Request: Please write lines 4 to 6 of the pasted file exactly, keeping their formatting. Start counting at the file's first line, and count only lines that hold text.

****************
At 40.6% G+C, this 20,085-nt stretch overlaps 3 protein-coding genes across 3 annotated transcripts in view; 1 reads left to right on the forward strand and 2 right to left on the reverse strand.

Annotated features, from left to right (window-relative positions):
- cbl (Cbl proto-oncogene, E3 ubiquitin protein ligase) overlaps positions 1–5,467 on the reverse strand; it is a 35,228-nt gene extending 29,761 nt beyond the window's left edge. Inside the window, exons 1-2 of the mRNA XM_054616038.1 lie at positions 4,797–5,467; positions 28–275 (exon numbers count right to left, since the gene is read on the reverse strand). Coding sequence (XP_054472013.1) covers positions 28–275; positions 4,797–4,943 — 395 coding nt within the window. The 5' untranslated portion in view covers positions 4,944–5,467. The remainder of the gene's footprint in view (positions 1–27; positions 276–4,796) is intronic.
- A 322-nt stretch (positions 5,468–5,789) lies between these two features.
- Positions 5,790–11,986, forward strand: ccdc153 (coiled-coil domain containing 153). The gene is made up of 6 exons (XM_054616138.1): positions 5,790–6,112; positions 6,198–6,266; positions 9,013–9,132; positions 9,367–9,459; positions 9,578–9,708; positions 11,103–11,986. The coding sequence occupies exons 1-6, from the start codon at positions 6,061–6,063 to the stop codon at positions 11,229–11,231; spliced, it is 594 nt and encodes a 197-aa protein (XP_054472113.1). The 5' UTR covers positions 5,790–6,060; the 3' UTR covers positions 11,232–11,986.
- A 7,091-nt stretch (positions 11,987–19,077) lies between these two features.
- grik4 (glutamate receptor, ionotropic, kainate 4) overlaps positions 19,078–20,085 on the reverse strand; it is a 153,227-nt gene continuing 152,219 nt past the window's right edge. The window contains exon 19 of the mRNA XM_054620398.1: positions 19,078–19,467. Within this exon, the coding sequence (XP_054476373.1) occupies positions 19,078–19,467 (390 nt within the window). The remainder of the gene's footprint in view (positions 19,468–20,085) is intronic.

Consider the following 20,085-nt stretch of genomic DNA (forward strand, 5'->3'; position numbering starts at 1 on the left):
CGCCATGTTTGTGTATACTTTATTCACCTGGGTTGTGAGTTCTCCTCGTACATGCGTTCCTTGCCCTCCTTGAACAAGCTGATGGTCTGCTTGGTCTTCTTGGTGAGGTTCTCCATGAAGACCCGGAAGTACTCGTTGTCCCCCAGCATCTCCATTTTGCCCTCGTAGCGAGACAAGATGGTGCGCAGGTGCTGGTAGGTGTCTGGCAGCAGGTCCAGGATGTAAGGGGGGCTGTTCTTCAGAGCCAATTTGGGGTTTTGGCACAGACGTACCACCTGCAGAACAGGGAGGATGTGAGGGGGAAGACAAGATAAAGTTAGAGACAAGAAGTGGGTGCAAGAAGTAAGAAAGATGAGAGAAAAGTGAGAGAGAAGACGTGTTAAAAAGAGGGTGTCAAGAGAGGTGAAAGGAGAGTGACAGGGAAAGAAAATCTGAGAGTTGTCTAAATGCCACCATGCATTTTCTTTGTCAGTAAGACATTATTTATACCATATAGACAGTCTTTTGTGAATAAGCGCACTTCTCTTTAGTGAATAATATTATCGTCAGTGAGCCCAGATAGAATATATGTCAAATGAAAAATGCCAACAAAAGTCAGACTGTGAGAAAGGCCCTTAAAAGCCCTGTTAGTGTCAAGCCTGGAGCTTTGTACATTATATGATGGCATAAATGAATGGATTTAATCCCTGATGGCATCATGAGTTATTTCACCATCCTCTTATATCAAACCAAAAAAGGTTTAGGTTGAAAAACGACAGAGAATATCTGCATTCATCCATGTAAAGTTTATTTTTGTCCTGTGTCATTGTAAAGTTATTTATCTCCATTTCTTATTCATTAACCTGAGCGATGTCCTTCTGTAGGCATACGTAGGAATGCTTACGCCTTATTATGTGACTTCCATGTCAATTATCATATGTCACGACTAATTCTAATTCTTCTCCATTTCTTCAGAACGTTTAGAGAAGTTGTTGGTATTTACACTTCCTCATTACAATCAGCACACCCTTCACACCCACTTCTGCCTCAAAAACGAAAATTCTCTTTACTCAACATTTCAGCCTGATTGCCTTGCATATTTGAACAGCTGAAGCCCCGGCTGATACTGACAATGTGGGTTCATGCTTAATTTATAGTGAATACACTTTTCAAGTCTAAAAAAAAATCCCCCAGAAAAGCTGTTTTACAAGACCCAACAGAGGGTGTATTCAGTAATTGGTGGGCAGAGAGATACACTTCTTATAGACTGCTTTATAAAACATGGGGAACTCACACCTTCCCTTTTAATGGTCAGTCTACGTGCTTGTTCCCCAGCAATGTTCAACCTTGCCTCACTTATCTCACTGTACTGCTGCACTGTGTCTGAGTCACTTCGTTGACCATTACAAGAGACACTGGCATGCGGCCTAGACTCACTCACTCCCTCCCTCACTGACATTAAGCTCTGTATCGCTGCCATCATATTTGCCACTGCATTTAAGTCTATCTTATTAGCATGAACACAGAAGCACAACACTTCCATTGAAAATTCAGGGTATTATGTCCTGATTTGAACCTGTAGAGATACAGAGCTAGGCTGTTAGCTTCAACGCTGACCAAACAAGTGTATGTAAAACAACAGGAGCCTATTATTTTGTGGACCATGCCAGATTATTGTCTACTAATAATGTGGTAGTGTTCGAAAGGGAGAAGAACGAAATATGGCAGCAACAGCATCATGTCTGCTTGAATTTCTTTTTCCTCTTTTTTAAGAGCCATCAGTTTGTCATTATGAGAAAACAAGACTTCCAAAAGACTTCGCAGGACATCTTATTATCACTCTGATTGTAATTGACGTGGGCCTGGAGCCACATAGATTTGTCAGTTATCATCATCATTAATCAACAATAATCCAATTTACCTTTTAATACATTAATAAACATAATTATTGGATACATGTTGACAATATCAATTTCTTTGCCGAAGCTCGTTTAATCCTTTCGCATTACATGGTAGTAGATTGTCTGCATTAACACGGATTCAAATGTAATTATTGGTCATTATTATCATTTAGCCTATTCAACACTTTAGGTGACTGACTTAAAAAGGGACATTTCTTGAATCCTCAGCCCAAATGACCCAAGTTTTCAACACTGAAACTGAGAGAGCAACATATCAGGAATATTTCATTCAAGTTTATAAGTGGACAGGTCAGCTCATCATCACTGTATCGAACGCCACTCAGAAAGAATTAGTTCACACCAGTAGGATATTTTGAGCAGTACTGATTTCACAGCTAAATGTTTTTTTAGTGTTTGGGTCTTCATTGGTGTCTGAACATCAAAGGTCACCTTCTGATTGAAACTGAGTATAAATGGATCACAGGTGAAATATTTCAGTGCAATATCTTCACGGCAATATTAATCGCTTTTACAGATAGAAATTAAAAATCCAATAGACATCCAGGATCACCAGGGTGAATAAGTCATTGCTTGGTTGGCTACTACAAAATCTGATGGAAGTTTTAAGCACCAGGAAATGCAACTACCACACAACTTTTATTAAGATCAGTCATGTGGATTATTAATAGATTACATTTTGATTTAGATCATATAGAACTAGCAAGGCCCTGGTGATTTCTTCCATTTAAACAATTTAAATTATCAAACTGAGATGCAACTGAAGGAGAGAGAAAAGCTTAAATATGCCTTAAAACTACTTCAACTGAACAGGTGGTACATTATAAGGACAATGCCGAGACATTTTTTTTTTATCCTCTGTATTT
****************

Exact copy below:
- A 322-nt stretch (positions 5,468–5,789) lies between these two features.
- Positions 5,790–11,986, forward strand: ccdc153 (coiled-coil domain containing 153). The gene is made up of 6 exons (XM_054616138.1): positions 5,790–6,112; positions 6,198–6,266; positions 9,013–9,132; positions 9,367–9,459; positions 9,578–9,708; positions 11,103–11,986. The coding sequence occupies exons 1-6, from the start codon at positions 6,061–6,063 to the stop codon at positions 11,229–11,231; spliced, it is 594 nt and encodes a 197-aa protein (XP_054472113.1). The 5' UTR covers positions 5,790–6,060; the 3' UTR covers positions 11,232–11,986.
- A 7,091-nt stretch (positions 11,987–19,077) lies between these two features.